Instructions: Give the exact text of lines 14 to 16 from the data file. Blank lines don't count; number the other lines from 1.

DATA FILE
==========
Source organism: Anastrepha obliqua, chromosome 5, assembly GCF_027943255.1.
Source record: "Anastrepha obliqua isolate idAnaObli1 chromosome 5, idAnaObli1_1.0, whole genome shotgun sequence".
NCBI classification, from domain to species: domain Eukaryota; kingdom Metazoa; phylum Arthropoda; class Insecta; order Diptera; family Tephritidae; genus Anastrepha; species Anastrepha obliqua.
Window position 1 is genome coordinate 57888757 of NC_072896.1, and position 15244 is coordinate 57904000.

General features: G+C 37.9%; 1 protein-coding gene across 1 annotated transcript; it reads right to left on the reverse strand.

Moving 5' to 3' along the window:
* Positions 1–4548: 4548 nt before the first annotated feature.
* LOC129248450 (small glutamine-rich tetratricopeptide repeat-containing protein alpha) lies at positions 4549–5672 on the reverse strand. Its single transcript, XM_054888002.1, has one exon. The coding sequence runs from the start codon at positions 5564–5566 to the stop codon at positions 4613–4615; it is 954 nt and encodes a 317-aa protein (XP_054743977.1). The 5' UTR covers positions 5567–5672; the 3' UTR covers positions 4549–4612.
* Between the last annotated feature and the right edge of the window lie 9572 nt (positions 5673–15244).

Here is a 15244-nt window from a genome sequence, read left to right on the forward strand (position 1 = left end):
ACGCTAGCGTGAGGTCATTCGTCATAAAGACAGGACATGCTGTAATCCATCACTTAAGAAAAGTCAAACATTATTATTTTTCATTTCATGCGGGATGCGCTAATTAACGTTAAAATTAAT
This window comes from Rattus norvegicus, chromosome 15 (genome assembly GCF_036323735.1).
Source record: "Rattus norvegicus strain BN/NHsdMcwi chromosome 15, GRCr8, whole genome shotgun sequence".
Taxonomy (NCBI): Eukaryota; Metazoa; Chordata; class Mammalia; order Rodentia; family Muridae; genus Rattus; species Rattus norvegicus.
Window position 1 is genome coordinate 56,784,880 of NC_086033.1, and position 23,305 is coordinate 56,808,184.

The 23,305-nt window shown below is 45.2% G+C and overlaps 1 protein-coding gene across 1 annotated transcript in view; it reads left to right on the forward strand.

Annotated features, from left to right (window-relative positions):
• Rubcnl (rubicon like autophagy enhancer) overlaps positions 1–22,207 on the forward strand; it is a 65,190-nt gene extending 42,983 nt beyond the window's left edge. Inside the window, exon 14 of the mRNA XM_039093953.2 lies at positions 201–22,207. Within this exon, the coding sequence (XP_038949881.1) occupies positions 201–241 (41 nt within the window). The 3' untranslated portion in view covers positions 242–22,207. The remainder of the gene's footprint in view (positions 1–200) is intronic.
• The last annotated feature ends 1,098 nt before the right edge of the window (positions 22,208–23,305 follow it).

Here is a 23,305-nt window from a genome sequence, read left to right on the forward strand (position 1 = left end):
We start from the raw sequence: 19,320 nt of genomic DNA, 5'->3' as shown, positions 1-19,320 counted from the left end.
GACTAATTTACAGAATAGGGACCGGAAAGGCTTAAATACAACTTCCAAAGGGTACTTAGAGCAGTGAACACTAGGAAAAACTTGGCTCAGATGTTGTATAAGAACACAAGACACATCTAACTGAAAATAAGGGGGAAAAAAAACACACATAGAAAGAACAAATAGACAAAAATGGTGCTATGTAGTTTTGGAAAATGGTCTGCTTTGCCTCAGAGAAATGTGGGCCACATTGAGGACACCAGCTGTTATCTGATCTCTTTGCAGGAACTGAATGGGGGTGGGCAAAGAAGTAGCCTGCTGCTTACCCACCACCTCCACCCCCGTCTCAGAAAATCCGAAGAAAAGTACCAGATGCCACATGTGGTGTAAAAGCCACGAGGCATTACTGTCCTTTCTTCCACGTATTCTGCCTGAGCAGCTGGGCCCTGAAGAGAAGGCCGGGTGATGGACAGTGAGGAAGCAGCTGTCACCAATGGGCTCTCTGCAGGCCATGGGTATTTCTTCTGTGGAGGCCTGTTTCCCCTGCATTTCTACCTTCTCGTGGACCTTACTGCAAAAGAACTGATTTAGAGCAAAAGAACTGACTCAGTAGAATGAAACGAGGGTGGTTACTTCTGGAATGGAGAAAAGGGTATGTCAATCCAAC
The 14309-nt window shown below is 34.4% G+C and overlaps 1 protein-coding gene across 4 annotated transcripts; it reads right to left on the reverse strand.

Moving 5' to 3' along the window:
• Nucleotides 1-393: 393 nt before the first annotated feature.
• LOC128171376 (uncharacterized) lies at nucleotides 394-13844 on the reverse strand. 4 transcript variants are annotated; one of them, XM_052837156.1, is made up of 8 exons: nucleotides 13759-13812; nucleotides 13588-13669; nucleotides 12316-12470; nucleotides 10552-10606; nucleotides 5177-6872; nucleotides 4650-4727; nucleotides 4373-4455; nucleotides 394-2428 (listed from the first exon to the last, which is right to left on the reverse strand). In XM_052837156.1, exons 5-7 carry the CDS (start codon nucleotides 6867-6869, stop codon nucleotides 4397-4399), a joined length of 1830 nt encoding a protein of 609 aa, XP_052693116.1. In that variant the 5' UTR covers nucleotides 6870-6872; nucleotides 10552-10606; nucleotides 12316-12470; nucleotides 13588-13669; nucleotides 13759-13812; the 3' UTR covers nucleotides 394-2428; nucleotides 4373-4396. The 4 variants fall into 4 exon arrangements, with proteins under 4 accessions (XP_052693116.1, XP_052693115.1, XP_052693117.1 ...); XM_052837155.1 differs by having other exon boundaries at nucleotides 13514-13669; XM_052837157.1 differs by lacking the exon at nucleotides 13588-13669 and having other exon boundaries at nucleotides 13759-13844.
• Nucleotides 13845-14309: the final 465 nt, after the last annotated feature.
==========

Taxonomy (NCBI): Eukaryota; Metazoa; Chordata; class Mammalia; order Rodentia; family Muridae; genus Rattus; species Rattus norvegicus.
Window position 1 is genome coordinate 56,784,880 of NC_086033.1, and position 23,305 is coordinate 56,808,184.

The 23,305-nt window shown below is 45.2% G+C and overlaps 1 protein-coding gene across 1 annotated transcript in view; it reads left to right on the forward strand.